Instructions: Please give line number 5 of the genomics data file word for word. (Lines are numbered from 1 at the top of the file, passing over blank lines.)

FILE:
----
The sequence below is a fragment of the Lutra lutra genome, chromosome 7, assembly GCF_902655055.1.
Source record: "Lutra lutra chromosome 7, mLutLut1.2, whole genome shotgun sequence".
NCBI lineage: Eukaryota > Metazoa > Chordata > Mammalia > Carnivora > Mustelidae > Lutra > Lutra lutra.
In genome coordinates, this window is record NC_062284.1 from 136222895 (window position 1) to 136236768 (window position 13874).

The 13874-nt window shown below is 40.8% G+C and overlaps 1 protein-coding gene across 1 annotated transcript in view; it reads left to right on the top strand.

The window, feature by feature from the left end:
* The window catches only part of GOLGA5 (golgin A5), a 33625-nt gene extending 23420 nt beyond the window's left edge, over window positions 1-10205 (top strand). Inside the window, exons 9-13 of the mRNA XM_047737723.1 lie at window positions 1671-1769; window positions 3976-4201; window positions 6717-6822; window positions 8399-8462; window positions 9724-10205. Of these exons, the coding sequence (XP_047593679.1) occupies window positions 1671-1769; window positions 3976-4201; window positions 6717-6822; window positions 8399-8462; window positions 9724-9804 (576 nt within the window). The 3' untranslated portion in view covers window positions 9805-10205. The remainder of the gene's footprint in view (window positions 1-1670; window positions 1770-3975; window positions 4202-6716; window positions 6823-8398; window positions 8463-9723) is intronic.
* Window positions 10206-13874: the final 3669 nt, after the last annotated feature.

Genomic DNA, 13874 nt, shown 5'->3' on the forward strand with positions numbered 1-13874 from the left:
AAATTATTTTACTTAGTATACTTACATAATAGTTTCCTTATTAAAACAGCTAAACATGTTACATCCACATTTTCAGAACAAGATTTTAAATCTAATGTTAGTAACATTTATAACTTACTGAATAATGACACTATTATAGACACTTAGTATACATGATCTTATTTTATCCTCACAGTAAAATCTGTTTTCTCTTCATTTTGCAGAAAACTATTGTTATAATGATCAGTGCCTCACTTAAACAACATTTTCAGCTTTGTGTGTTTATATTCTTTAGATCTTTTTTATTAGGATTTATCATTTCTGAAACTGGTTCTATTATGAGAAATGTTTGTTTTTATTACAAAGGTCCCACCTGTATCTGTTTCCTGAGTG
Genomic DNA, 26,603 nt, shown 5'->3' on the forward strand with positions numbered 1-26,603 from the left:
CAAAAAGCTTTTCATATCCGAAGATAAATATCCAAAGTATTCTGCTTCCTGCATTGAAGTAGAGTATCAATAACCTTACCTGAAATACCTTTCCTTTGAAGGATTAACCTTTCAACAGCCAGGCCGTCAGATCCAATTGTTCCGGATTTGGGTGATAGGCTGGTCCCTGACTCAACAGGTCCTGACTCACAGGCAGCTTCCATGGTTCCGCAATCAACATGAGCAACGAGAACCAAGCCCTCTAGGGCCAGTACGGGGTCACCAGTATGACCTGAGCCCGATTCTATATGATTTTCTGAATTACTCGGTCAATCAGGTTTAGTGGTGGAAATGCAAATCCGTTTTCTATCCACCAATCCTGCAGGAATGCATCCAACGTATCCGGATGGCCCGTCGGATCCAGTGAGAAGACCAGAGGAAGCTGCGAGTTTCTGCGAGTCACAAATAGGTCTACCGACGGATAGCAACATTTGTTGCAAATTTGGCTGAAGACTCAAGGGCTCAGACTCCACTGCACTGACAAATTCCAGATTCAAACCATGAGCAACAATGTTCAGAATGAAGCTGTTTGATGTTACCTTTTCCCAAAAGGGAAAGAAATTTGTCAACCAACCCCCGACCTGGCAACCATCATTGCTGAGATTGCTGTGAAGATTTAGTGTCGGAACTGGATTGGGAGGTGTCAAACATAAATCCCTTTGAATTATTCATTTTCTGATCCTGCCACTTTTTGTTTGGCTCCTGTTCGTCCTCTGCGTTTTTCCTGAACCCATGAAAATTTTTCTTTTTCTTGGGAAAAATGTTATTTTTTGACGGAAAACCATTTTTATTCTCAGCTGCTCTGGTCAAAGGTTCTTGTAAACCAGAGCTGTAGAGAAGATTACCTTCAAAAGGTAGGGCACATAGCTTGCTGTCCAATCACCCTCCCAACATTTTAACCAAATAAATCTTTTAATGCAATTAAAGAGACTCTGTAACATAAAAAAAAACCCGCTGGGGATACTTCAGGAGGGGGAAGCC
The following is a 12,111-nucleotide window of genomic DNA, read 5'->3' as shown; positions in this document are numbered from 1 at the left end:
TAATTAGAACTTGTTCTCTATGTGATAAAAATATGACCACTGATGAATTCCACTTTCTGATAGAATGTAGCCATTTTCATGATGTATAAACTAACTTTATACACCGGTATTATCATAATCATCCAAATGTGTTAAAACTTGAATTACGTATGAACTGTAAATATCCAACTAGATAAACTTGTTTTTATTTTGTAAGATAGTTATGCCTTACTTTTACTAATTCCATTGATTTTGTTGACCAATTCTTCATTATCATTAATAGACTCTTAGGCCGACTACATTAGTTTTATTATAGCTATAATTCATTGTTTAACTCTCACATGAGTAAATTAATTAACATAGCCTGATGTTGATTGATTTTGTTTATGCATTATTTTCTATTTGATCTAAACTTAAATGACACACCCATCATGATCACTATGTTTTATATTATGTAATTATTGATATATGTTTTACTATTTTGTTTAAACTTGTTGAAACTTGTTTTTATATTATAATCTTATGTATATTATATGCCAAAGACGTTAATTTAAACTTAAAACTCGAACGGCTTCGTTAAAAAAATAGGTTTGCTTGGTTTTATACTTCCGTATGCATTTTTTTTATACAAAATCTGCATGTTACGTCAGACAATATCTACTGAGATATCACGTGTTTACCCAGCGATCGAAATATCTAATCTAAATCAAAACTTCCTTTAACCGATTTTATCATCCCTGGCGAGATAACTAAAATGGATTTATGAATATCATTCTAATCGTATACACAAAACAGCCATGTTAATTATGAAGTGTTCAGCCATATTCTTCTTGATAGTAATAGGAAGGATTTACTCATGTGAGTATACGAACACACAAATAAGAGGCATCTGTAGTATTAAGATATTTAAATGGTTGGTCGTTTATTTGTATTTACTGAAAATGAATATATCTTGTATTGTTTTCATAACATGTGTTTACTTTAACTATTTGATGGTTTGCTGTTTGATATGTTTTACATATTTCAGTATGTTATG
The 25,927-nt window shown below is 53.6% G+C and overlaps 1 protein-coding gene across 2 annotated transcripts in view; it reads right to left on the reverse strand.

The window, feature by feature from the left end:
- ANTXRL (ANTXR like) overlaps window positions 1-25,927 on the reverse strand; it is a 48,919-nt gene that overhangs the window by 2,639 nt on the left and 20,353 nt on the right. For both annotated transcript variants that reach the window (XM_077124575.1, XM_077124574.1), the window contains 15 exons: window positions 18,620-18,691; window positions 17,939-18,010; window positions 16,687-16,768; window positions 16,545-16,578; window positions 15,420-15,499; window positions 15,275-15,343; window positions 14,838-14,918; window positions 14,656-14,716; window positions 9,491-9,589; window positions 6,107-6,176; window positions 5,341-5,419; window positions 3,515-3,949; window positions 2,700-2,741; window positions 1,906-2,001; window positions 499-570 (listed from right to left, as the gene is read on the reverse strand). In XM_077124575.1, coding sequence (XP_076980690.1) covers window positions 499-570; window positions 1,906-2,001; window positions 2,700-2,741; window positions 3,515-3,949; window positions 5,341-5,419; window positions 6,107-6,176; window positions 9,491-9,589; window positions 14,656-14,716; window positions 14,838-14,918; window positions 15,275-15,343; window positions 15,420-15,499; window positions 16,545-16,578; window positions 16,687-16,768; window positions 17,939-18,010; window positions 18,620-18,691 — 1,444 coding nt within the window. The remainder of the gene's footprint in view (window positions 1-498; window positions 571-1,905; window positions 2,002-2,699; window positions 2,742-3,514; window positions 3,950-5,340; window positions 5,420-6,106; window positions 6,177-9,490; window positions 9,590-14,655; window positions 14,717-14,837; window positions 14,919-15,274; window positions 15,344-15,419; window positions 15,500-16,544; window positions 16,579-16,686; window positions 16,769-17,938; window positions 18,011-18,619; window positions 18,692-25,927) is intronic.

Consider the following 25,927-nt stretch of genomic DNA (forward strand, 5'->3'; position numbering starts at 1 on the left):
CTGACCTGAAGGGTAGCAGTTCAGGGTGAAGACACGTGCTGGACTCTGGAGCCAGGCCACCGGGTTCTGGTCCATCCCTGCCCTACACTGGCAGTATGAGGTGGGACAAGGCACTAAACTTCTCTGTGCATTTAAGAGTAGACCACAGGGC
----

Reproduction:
The 13874-nt window shown below is 40.8% G+C and overlaps 1 protein-coding gene across 1 annotated transcript in view; it reads left to right on the top strand.